A 17 year-old student from the Ozar Hatorah school in Toulouse, where gunman Mohammed Merah murdered three children and an administrator last March, was attacked violently on a train Wednesday night in Lyon, according to the French Interior Ministry.
AFP reported that the victim, who wore “identifiable religious symbols,” was first subjected to verbal insults on the train, according to the official announcement, and “was then attacked in the platform toilets by two individuals who beat him up.”
The attack was interrupted by a passenger and a train controller.
The student immediately registered a complaint with the Lyon authorities and “identities of both perpetrators are now known thanks to the actions of the railroad police,” according to the Interior Ministry’s statement, that also promised to continue “fighting the resurgence of the evil of anti-Semitism,” which signifies “a slight to the history and values of the French Republic.”.
A source close to the investigation in Lyon told AFP that neither of the accused had been summoned for questioning on Thursday morning, after having been caught by the train’s controller.
After filing the complaint, the Jewish youth went on to his family’s home in Lyon.
With the initial stage of the investigation completed, it appears that the victim was beaten up after the two suspects noticed a religious chain around his neck, according to details released by the Interior Ministry, which added that “such acts of extreme violence are unacceptable.”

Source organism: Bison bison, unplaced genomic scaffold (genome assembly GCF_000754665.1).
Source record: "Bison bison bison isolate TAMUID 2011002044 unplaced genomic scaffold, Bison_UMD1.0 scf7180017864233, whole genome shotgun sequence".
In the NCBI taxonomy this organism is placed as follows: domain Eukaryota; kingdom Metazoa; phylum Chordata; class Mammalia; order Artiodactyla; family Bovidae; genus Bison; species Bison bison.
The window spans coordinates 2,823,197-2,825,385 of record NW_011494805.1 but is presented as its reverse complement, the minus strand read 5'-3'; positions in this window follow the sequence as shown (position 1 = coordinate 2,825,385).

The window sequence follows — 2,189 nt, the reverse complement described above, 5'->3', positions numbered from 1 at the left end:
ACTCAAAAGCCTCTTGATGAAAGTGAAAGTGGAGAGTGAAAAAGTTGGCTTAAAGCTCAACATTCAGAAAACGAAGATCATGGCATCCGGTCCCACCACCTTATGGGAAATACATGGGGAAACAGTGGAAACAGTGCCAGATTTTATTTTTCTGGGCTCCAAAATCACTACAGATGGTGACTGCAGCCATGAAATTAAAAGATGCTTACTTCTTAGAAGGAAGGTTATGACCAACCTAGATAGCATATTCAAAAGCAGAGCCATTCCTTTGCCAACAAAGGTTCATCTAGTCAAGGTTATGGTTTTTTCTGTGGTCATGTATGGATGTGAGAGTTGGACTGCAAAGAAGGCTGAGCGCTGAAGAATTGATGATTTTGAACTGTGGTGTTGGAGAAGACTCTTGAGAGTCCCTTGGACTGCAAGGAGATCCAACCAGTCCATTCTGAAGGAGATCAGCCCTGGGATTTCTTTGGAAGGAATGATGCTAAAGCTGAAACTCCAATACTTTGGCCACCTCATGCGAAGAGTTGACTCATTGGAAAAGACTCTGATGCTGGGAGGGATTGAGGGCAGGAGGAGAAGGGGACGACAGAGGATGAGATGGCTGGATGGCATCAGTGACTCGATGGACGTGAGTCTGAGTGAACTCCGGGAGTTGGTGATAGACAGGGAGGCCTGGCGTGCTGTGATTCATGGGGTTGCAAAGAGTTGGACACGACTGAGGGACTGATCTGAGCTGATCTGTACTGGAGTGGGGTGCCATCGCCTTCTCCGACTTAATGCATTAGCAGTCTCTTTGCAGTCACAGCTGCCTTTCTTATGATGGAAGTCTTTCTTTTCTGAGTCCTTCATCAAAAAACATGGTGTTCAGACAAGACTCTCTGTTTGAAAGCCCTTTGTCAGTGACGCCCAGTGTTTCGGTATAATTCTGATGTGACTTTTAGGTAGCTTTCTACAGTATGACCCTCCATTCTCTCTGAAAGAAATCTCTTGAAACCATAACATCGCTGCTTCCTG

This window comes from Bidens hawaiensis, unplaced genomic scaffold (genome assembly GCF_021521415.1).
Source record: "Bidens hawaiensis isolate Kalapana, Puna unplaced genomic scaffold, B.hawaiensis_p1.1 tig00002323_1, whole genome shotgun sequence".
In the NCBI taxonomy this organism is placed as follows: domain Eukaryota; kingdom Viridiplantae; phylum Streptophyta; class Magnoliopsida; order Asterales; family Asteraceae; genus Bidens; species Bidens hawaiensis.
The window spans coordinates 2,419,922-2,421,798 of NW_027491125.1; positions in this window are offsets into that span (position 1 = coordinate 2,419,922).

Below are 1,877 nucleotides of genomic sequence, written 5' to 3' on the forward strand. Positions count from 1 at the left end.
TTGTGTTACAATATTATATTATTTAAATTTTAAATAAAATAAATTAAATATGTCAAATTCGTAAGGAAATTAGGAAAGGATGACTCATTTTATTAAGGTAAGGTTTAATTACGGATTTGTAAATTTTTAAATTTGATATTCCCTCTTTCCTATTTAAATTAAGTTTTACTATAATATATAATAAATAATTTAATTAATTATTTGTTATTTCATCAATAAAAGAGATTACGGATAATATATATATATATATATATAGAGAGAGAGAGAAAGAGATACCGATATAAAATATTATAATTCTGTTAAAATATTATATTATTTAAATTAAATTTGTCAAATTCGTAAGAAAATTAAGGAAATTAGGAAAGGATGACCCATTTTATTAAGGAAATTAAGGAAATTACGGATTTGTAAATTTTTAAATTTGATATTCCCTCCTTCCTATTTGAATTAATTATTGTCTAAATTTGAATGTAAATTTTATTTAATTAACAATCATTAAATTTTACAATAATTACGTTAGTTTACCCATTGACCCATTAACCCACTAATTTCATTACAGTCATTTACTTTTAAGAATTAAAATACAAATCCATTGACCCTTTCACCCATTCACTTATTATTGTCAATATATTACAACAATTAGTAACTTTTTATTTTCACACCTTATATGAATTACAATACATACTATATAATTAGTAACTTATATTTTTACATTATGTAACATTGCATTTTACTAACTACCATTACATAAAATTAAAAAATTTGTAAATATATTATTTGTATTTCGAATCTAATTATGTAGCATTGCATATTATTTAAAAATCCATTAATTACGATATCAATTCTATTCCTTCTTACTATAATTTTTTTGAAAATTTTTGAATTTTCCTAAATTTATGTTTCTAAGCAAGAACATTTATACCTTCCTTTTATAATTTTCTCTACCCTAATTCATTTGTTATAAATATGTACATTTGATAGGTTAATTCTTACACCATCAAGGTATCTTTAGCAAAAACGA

CRIF, the umbrella representative group of French Jewry, released a statement saying that the latest attack on a young Jewish student “is another development in the worrying trend of anti-Semitism in our country.”
“The number of incidents is continuing to increase, the violence of the acts likewise, as if the murders committed by Mohamed Merad had released the impulse to act,” CRIF said.
It added that it is especially incendiary to speak of “intercommunal conflicts” when discussing these incidents.
“It is always identifiable Jews who are the victims of these attacks. To combat anti-Semitism in France, you have to call it by its proper name and acknowledge the factors that increase it. And we have to make its eradication a national political cause.”
The CRIF hopes that the perpetrators will be subjected to appropriate punishment.
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